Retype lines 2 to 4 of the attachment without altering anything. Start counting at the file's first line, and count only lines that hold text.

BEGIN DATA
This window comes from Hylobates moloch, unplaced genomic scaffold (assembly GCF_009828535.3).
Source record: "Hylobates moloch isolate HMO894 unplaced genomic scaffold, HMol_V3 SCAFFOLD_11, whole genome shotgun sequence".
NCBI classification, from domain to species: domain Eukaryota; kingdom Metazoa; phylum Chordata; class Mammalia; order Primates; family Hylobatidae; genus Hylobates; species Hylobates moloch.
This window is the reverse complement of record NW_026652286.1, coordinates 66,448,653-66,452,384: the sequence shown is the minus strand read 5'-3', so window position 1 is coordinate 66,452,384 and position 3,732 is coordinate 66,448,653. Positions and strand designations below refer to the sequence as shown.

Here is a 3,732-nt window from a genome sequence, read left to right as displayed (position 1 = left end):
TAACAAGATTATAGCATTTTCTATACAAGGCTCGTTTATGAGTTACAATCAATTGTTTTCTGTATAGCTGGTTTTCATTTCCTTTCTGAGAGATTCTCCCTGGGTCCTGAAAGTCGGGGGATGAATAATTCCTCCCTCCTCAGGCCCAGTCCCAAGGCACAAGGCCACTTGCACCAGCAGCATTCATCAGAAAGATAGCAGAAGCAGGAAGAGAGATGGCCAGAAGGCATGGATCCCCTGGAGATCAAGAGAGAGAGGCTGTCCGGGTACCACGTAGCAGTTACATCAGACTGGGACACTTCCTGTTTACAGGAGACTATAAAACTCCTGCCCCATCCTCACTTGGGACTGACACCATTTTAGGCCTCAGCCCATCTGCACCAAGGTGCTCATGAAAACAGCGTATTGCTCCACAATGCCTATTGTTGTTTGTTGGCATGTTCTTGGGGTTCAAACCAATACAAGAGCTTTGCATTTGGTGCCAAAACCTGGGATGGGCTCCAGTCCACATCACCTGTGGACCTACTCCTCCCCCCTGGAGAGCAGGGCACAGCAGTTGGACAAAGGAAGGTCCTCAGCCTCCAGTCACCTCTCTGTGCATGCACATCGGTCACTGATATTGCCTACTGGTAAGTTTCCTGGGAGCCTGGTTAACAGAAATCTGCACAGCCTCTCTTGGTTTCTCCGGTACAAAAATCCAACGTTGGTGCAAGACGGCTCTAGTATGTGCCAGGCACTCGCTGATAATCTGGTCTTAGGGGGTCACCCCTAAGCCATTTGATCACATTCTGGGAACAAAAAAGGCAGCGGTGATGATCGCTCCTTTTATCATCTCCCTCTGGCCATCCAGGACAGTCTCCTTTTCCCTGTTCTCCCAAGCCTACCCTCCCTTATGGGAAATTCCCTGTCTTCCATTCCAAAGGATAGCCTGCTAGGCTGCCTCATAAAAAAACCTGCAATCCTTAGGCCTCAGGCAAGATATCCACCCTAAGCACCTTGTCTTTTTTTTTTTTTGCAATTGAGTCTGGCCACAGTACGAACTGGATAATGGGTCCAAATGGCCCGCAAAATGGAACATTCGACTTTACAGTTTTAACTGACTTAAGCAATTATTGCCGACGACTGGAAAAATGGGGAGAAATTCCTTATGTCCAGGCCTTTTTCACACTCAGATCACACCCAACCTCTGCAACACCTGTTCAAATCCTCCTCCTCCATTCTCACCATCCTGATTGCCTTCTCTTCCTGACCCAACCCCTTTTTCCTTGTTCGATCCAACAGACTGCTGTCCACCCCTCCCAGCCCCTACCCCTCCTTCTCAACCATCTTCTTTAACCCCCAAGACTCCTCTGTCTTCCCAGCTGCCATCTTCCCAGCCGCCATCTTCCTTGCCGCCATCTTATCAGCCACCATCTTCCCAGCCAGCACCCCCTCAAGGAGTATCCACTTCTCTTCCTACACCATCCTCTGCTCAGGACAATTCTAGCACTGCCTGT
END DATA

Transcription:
Source record: "Hylobates moloch isolate HMO894 unplaced genomic scaffold, HMol_V3 SCAFFOLD_11, whole genome shotgun sequence".
NCBI classification, from domain to species: domain Eukaryota; kingdom Metazoa; phylum Chordata; class Mammalia; order Primates; family Hylobatidae; genus Hylobates; species Hylobates moloch.
This window is the reverse complement of record NW_026652286.1, coordinates 66,448,653-66,452,384: the sequence shown is the minus strand read 5'-3', so window position 1 is coordinate 66,452,384 and position 3,732 is coordinate 66,448,653. Positions and strand designations below refer to the sequence as shown.